Saturday, 2:15 PM
Dorchester woman dies in MBTA escalator accident
By Martin Finucane and Michael Levenson, Globe Staff
An 82-year-old Boston woman died today in an accident involving an escalator at the MBTA's State Street Station, officials said.
Helen Jackson of the city's Dorchester section was leaving the station at about 10 a.m. when she fell and a piece of her clothing got caught in the escalator, officials said.
Emergency medical technicians cut her clothing from the escalator track, and she was transported to Massachusetts General Hospital, where she was pronounced dead, said district attorney's spokesman Jake Wark.
Boston EMS spokeswoman Jennifer Mehigan said the incident involved both an escalator accident and a "cardiac incident." She said it wasn't clear whether the woman suffered the cardiac problem before or after the escalator accident.
"There may have been a medical condition prior to her fall on the escalator," MBTA spokesman Joe Pesaturo said. He said the cause of death hadn't been determined. Pesaturo said the accident happened at the top of an escalator that leads out to the City Hall Plaza area.
Investigators from the Transit Police and the Suffolk district attorney's office are investigating, said Wark.
This is not the first time someone has died in an escalator accident on the MBTA. In February 2005, Franscisco Portillo, 34, a restaurant worker from East Boston, was killed at the Porter Square station when the hood of his sweatshirt slipped into a gap in the escalator's machinery, and the moving stairs wrenched it more tightly around his neck. Eventually, someone hit the emergency shutoff button on the escalator, but it was too late.
Accidents involving escalators have plagued the system for years. The old, single-file Aquarium station escalators, replaced in 2003 when a new station was built, were the scene of several, including a 1995 incident in which a 3-year-old Cambridge boy's leg was severely gashed. A year later, a Beacon Hill man got his coat caught in the escalator at State Street, ensnaring his arm, which had to be amputated.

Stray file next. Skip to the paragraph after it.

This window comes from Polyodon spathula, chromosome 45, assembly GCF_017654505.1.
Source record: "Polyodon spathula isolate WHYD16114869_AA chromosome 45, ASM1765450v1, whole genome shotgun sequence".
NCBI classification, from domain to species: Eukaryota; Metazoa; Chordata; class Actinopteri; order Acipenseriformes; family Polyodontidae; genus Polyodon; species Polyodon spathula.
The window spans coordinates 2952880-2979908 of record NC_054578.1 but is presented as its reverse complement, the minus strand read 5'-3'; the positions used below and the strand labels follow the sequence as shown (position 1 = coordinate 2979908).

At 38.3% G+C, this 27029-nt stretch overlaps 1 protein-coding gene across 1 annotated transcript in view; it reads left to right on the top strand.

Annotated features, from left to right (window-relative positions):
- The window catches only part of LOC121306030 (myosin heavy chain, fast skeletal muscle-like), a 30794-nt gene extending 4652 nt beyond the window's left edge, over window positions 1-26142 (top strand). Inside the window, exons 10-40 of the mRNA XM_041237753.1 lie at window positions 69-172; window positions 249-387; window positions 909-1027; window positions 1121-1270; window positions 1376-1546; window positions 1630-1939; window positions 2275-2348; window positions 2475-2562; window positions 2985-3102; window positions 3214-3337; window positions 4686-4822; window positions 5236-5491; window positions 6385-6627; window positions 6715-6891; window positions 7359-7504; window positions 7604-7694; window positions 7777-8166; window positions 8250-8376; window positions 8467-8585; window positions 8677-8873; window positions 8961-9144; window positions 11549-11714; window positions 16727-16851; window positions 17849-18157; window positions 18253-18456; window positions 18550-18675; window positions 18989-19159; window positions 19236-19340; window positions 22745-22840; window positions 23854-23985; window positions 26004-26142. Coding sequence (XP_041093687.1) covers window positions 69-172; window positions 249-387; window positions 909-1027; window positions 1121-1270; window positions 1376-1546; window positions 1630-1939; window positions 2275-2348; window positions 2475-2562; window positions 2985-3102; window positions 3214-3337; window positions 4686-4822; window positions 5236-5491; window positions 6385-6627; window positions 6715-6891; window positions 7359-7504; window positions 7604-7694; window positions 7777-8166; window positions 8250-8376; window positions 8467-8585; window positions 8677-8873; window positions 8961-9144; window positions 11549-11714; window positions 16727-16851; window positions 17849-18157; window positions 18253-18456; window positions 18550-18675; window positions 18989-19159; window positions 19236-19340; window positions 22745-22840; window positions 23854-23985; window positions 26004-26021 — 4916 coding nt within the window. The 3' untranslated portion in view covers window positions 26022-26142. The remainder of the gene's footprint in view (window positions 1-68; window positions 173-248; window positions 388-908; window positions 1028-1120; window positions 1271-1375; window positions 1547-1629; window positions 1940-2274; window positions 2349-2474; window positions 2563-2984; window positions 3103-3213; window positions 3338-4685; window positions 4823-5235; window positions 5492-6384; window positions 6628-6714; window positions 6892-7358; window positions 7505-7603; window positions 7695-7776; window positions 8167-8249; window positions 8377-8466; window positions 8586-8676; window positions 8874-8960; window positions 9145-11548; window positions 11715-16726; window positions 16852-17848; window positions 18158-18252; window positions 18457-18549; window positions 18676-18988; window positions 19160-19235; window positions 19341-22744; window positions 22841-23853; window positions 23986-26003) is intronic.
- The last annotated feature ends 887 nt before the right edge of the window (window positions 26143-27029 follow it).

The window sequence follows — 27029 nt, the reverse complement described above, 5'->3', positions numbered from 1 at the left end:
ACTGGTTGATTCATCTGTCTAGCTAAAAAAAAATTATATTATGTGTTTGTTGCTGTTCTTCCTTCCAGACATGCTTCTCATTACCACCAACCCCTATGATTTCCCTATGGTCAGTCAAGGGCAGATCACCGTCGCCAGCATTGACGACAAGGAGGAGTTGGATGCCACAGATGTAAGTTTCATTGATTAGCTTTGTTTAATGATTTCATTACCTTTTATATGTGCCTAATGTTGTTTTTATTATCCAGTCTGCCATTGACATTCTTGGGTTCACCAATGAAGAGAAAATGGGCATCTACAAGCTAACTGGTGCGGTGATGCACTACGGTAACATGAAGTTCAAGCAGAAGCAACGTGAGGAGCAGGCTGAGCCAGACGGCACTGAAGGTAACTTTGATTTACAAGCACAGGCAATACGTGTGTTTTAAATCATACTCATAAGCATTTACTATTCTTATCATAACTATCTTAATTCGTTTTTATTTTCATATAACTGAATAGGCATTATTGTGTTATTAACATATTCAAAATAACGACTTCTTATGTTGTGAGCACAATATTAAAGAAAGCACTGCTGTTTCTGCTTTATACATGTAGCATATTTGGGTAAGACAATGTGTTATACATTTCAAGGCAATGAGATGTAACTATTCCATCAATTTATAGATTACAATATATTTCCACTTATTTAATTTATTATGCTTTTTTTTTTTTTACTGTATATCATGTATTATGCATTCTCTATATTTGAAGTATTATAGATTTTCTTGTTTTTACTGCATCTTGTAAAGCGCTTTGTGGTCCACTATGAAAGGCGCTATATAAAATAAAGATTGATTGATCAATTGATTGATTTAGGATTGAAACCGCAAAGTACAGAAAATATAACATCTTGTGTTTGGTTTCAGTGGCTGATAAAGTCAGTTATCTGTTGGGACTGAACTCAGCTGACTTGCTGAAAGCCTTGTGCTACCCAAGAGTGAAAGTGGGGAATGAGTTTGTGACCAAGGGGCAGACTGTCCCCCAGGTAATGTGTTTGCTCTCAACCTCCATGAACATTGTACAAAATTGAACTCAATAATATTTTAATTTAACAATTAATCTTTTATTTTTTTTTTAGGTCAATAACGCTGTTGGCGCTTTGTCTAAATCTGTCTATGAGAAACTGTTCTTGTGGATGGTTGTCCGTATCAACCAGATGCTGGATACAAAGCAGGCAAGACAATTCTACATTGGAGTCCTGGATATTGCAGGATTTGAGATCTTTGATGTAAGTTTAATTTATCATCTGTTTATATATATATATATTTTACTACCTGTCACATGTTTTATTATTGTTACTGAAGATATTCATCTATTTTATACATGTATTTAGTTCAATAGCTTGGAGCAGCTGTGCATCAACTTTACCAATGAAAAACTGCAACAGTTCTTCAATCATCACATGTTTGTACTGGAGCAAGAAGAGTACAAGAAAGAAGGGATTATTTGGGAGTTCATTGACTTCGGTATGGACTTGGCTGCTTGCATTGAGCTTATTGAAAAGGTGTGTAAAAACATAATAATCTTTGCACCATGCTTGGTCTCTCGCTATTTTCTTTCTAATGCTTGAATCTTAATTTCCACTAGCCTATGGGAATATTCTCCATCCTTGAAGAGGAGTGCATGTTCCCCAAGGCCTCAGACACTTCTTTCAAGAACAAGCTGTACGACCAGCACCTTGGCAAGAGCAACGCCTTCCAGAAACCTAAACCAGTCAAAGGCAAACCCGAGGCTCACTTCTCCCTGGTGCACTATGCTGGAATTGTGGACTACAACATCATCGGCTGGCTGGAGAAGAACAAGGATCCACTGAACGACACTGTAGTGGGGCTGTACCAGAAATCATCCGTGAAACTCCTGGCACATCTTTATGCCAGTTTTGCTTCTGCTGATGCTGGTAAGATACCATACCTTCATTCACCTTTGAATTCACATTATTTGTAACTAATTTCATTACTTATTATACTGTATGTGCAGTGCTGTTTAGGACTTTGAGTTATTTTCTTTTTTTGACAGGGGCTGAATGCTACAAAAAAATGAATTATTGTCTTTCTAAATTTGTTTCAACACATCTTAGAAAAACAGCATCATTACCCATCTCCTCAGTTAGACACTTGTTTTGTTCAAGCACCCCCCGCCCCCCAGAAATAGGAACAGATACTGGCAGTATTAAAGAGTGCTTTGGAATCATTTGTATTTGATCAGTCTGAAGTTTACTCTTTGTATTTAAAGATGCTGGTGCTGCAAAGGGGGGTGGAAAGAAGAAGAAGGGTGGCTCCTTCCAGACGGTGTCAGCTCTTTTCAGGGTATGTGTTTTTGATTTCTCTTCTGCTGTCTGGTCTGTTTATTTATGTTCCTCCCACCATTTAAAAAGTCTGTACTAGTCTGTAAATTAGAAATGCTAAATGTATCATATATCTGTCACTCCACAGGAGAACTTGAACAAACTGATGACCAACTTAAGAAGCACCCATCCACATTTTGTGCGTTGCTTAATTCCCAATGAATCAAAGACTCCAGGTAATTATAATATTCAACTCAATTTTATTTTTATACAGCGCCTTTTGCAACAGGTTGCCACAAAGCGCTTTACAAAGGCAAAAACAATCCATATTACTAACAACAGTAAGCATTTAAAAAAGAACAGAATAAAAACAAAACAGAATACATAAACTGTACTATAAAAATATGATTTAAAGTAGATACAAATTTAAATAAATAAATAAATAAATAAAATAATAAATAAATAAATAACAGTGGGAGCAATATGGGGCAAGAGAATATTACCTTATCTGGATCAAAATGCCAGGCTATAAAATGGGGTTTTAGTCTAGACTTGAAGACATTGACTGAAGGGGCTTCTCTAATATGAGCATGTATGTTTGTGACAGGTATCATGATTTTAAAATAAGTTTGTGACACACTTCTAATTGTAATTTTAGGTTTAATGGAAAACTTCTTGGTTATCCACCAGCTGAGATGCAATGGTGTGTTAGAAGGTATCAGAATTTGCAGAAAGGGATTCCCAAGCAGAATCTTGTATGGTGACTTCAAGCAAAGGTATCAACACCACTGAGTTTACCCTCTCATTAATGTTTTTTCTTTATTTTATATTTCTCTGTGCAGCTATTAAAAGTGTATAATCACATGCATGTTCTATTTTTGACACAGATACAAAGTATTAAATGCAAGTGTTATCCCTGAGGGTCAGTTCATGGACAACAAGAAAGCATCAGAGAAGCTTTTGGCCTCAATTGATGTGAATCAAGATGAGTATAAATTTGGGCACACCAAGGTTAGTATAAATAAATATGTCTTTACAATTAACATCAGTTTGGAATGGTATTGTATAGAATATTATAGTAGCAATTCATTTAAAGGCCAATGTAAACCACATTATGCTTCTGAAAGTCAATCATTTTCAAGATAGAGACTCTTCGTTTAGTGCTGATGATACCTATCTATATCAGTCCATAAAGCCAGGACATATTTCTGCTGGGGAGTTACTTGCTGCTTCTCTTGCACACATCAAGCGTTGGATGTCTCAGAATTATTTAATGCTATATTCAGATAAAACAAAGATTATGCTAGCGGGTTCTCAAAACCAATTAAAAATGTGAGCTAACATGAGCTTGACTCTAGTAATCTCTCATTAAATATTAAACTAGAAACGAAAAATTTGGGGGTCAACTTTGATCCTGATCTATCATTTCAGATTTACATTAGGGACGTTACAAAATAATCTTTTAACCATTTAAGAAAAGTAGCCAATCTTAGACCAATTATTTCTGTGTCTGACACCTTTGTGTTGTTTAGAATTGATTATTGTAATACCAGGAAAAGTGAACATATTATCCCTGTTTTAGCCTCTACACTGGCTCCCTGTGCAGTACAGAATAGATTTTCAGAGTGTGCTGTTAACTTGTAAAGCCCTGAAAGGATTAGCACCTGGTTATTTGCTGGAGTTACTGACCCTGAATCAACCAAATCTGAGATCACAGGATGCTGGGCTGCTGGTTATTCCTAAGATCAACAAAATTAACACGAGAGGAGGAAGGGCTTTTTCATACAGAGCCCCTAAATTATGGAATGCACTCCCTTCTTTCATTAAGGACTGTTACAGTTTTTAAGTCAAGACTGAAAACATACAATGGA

Terrel Harris, a spokesman for the state Executive Office of Public Safety, said the State Street escalator was last inspected May 27, 2008, and found nothing wrong. Escalators are supposed to be inspected annually in the state, so it was due for its next inspection this May, he said. Harris said there have not been any complaints about it not working properly.
Pesaturo said the escalator had undergone routine monthly maintenance last month and received a routine weekly inspection on Monday.
Investigators today concentrated on the machinery at the base of the escalator, and the area around it was closed down. Most commuters on their way to work or on errands were unaware of what had occurred.
"I use that escalator sometimes," said Justine Silverman, 48, on her way home to Dorchester. "Never had a problem with it. I think they should shut it down. though, until they make sure that it is safe for everyone. I'm always cautious about not getting my clothing near the stairs.''
Suzanne Crociati, 44, of Plymouth, who sometimes uses the escalator, said that about a year ago she fell to her knees when it stopped and then reversed as she was nearing the top.
Now, she said, “Maybe I’ll be walking up the stairs.”
Were you at the State Street MBTA stop when the acccident happened? Email firstname.lastname@example.org or call Martin Finucane at 617-929-3342.